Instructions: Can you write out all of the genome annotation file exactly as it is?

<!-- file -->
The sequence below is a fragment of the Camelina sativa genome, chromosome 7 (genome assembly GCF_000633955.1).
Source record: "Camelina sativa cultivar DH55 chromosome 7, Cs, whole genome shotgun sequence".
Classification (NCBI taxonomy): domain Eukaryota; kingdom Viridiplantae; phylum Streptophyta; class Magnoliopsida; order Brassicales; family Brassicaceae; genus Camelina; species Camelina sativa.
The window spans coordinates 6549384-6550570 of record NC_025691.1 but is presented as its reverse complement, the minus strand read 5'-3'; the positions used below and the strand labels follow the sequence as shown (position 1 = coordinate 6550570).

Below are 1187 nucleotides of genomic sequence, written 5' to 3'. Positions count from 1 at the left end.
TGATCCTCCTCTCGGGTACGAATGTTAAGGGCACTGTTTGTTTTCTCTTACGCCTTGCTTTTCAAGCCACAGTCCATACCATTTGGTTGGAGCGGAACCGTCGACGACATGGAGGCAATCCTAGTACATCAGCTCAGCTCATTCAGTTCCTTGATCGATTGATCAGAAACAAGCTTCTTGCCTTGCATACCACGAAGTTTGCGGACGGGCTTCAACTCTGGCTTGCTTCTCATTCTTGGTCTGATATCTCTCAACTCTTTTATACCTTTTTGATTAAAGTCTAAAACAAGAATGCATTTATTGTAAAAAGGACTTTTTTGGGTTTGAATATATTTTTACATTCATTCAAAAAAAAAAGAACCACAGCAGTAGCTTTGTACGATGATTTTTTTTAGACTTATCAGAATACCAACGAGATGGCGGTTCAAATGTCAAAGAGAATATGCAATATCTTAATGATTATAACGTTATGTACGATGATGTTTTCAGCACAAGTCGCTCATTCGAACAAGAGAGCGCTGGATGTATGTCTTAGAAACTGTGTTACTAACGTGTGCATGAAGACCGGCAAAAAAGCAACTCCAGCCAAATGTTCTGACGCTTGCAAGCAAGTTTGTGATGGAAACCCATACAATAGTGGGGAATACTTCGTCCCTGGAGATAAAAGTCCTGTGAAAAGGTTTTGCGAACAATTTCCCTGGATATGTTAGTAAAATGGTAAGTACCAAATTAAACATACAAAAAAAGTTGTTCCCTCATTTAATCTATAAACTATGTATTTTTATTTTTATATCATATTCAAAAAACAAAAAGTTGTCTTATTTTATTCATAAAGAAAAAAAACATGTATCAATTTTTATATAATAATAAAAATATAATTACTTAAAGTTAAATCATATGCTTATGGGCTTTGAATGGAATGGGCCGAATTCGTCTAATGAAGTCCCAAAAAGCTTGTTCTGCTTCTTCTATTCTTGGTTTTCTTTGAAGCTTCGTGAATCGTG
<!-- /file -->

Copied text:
The sequence below is a fragment of the Camelina sativa genome, chromosome 7 (genome assembly GCF_000633955.1).
Source record: "Camelina sativa cultivar DH55 chromosome 7, Cs, whole genome shotgun sequence".
Classification (NCBI taxonomy): domain Eukaryota; kingdom Viridiplantae; phylum Streptophyta; class Magnoliopsida; order Brassicales; family Brassicaceae; genus Camelina; species Camelina sativa.
The window spans coordinates 6549384-6550570 of record NC_025691.1 but is presented as its reverse complement, the minus strand read 5'-3'; the positions used below and the strand labels follow the sequence as shown (position 1 = coordinate 6550570).

Below are 1187 nucleotides of genomic sequence, written 5' to 3'. Positions count from 1 at the left end.
TGATCCTCCTCTCGGGTACGAATGTTAAGGGCACTGTTTGTTTTCTCTTACGCCTTGCTTTTCAAGCCACAGTCCATACCATTTGGTTGGAGCGGAACCGTCGACGACATGGAGGCAATCCTAGTACATCAGCTCAGCTCATTCAGTTCCTTGATCGATTGATCAGAAACAAGCTTCTTGCCTTGCATACCACGAAGTTTGCGGACGGGCTTCAACTCTGGCTTGCTTCTCATTCTTGGTCTGATATCTCTCAACTCTTTTATACCTTTTTGATTAAAGTCTAAAACAAGAATGCATTTATTGTAAAAAGGACTTTTTTGGGTTTGAATATATTTTTACATTCATTCAAAAAAAAAAGAACCACAGCAGTAGCTTTGTACGATGATTTTTTTTAGACTTATCAGAATACCAACGAGATGGCGGTTCAAATGTCAAAGAGAATATGCAATATCTTAATGATTATAACGTTATGTACGATGATGTTTTCAGCACAAGTCGCTCATTCGAACAAGAGAGCGCTGGATGTATGTCTTAGAAACTGTGTTACTAACGTGTGCATGAAGACCGGCAAAAAAGCAACTCCAGCCAAATGTTCTGACGCTTGCAAGCAAGTTTGTGATGGAAACCCATACAATAGTGGGGAATACTTCGTCCCTGGAGATAAAAGTCCTGTGAAAAGGTTTTGCGAACAATTTCCCTGGATATGTTAGTAAAATGGTAAGTACCAAATTAAACATACAAAAAAAGTTGTTCCCTCATTTAATCTATAAACTATGTATTTTTATTTTTATATCATATTCAAAAAACAAAAAGTTGTCTTATTTTATTCATAAAGAAAAAAAACATGTATCAATTTTTATATAATAATAAAAATATAATTACTTAAAGTTAAATCATATGCTTATGGGCTTTGAATGGAATGGGCCGAATTCGTCTAATGAAGTCCCAAAAAGCTTGTTCTGCTTCTTCTATTCTTGGTTTTCTTTGAAGCTTCGTGAATCGTG